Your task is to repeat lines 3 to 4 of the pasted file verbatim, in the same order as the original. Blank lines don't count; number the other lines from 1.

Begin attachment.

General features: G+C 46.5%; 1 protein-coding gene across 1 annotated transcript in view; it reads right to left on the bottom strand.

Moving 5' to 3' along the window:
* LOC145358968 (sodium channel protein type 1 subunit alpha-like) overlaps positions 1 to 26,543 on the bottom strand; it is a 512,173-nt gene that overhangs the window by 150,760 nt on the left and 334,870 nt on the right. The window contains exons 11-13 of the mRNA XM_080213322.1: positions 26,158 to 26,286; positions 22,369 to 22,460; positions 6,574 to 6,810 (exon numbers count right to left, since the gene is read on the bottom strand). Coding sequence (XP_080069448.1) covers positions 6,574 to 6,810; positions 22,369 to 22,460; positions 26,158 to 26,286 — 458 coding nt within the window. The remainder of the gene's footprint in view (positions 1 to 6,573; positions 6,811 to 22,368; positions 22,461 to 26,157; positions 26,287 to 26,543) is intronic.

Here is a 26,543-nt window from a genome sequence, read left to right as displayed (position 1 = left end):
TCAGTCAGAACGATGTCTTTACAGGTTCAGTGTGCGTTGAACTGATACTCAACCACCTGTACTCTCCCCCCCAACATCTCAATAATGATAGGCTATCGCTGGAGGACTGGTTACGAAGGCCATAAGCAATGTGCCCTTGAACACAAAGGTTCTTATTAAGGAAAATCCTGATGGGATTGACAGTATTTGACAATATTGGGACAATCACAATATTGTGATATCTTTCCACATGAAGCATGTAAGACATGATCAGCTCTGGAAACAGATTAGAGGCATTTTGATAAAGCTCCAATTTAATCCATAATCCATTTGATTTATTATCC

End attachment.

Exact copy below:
* LOC145358968 (sodium channel protein type 1 subunit alpha-like) overlaps positions 1 to 26,543 on the bottom strand; it is a 512,173-nt gene that overhangs the window by 150,760 nt on the left and 334,870 nt on the right. The window contains exons 11-13 of the mRNA XM_080213322.1: positions 26,158 to 26,286; positions 22,369 to 22,460; positions 6,574 to 6,810 (exon numbers count right to left, since the gene is read on the bottom strand). Coding sequence (XP_080069448.1) covers positions 6,574 to 6,810; positions 22,369 to 22,460; positions 26,158 to 26,286 — 458 coding nt within the window. The remainder of the gene's footprint in view (positions 1 to 6,573; positions 6,811 to 22,368; positions 22,461 to 26,157; positions 26,287 to 26,543) is intronic.

Here is a 26,543-nt window from a genome sequence, read left to right as displayed (position 1 = left end):